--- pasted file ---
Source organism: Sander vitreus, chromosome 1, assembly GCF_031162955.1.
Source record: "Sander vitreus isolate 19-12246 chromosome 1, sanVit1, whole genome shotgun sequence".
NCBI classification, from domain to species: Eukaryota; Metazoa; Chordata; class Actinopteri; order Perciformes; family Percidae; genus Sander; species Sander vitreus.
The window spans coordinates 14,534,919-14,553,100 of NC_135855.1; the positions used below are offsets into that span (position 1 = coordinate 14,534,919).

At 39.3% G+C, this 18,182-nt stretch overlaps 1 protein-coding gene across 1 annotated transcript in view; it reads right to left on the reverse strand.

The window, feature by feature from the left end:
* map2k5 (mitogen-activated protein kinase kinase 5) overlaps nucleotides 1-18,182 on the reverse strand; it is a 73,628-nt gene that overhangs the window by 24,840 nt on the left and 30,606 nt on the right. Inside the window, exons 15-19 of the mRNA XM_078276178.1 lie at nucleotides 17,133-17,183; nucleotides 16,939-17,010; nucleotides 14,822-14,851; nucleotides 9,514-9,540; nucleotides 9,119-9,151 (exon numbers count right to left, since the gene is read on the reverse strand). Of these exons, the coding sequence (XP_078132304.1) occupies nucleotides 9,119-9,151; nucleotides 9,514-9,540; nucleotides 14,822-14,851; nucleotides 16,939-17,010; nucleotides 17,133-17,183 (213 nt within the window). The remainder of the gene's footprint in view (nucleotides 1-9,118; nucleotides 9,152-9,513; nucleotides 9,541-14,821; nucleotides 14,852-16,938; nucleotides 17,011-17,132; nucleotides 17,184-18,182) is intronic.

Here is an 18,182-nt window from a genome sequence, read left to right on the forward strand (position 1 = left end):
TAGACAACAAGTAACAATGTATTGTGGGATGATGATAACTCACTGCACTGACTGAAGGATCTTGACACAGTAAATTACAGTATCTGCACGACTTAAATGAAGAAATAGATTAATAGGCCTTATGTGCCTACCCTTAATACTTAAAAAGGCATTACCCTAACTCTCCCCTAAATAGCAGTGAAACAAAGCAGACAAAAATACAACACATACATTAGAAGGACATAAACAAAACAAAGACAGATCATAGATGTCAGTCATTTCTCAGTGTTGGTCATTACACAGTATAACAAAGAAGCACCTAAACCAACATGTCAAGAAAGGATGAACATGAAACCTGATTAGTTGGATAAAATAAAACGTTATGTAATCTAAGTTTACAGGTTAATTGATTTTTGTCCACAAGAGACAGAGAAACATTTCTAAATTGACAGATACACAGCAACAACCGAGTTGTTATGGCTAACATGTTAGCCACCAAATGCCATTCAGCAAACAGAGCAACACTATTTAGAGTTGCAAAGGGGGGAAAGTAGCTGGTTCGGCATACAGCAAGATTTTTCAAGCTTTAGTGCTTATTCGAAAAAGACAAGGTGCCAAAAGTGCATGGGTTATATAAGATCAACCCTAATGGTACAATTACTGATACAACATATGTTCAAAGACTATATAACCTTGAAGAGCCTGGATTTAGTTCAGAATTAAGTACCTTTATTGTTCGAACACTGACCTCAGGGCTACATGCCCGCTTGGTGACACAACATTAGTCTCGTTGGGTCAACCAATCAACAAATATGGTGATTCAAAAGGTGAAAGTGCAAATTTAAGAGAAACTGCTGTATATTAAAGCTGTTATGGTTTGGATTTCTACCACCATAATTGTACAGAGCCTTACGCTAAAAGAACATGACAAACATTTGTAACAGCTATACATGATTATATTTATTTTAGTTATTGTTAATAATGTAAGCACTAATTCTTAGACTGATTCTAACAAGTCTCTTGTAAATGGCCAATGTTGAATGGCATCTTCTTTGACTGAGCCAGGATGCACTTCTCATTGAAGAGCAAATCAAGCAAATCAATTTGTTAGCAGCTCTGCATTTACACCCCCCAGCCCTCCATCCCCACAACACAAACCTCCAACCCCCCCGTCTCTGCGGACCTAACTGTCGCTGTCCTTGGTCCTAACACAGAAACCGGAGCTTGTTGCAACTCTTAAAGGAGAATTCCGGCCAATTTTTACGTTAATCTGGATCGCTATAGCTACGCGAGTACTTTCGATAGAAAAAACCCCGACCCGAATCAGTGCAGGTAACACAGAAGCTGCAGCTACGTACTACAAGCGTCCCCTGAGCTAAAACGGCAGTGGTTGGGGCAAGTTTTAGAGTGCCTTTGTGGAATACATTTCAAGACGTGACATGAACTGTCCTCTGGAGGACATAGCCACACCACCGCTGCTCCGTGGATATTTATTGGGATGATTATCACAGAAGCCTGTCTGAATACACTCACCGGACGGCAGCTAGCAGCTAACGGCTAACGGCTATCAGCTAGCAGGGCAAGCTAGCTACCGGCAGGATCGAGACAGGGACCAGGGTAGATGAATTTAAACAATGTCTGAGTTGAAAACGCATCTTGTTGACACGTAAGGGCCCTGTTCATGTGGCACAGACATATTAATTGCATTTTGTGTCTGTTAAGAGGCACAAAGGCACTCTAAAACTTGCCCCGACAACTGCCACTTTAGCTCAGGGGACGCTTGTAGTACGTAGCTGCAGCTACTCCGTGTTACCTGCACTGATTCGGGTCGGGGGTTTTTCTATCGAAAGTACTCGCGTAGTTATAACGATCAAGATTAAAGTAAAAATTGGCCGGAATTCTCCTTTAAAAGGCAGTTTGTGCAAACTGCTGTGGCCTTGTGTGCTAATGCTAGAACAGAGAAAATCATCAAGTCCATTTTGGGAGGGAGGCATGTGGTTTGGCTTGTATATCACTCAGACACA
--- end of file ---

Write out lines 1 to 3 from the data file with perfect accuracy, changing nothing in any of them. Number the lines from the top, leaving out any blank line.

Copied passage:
Source organism: Sander vitreus, chromosome 1, assembly GCF_031162955.1.
Source record: "Sander vitreus isolate 19-12246 chromosome 1, sanVit1, whole genome shotgun sequence".
NCBI classification, from domain to species: Eukaryota; Metazoa; Chordata; class Actinopteri; order Perciformes; family Percidae; genus Sander; species Sander vitreus.